Thread Starter

ThatJamieSGuy

Joined Mar 28, 2024
9
Since I don’t know how the Switch is connected I placed it to the ground. On both edges one of optocouplers diode is temporary triggered for time given by capacitors value, so one of optocouplers transistor pull the Power-on pin down.

You may need to solve a SW debouncing a little, but the overall principle should be ok.
Thanks for the diagram, I really appreciate you taking the time to work this out.

Here is my interpretation of how this works, can you confirm whether I'm correct?

While the switch is closed, 5v is shorted to ground via the 4.7k resistor and the upper capacitor/resistor/optocoupler network.

When it is opened, T1 as you've labelled it enables current to pass through. Because of the diode, the current goes through the lower resistor/cap/opto network to ground instead.

At each transition the caps discharge enough current to drive the other side of the optocouplers. When they finish discharging, the voltage isn't high enough to bypass the 1k resistor on the right, so it takes the steady state pathway instead.

I've created a little simulation of this which helped me wrap my head around it. Ive just realised the mosfet inverter isn't strictly necessary as I can just change which pin of the relay is active.

Would you mind sharing in more detail how you chose the values for the resistors and caps? I would be so grateful as you have just solved in a matter of minutes what has taken me 3 days of trying to figure out
 

Attachments

Thread Starter

ThatJamieSGuy

Joined Mar 28, 2024
9
Since I don’t know how the Switch is connected I placed it to the ground. On both edges one of optocouplers diode is temporary triggered for time given by capacitors value, so one of optocouplers transistor pull the Power-on pin down.
You may need to solve a SW debouncing a little, but the overall principle should be ok.
Also apologies for the double message. I accidentally clicked send before I was finished and I can't seem to edit or delete it.

I have spent a couple of hours experimenting with the simulation and have made the following observations but I'm still stuck in some places:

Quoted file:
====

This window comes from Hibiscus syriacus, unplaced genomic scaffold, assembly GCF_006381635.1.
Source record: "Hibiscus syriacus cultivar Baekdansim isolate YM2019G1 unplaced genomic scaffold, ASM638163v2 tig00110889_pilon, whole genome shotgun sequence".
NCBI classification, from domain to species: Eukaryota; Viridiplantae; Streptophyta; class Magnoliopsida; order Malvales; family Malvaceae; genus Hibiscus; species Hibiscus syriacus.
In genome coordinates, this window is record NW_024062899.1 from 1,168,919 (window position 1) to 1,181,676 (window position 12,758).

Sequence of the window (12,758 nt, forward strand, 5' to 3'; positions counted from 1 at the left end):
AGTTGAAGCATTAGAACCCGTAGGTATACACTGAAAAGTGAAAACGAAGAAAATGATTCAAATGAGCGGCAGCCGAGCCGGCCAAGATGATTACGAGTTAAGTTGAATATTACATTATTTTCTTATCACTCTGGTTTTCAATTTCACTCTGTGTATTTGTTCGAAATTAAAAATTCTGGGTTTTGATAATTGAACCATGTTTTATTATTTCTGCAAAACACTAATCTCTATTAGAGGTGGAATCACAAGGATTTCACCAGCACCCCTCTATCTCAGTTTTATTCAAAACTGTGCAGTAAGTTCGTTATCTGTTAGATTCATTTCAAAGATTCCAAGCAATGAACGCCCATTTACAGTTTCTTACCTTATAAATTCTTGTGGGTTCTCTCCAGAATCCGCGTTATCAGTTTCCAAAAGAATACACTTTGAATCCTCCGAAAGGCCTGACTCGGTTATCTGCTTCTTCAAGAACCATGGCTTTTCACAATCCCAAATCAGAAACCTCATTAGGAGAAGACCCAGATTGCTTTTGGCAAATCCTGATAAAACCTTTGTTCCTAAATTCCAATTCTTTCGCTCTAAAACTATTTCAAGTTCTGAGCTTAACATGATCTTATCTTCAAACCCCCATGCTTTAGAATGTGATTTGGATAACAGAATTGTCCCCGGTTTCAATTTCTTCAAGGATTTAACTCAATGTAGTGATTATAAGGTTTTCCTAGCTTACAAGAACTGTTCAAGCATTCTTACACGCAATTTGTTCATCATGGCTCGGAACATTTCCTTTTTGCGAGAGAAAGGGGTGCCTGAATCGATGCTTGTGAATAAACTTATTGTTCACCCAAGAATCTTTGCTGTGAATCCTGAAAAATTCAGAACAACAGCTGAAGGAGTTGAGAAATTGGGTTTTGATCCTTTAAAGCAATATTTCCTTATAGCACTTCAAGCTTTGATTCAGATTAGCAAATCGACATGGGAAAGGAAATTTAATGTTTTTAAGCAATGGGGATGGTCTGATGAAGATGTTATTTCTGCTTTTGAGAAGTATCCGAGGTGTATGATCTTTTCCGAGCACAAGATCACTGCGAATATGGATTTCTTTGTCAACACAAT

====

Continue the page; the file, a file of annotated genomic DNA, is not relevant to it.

Larger values of R7 make the tail end of the output pulse "sharper", but too high causes it to overshoot. I've found 30k seems to be a good compromise.

R3 and R4 affect the length of the output pulse as the switch opens. R4 and R6 have the same impact but for the pulse as the switch closes. The larger they are, the longer the pulse is but if they're too large they shorten the pulse. What is the reason behind this relationship and what else does the value of each pair affect?

Cap size has the most impact on the output pulse width. As I'm looking for at least 50ms, caps in tbe region of 500u-700u seem to be the sweet spot.

R2 provides enough resistance that when the switch is open, some current is forced to go through the diode instead of straight down to ground. This then activates T1. I presume that the primary driver for the size of R2 is how much power T1 can handle on the gate?

I'm not sure what the function of R1 is. It doesn't seem to affect the output pulse in any way, so I assume it's just to pull some current down to ground when the switch is closed. What does the size of R1 impact?

Also I was wrong about not needing the mosfet inverter. The circuit doesn't function without it...
 

MisterBill2

Joined Jan 23, 2018
18,934
OK, I described on another post, to generate the short pulse using half of a CD 4013 Dual CMOS FF. The button can deliver a trigger pulse to the FF "T" input, the short pulse from the "Q" output, which also feeds a resistor tied to the "reset" input, which also has a small capacitor from "R" to power common. That will provide the suitable short pulse .
 

eetech00

Joined Jun 8, 2013
4,004
This is untested on bench but should work. Designed for supply of 5V.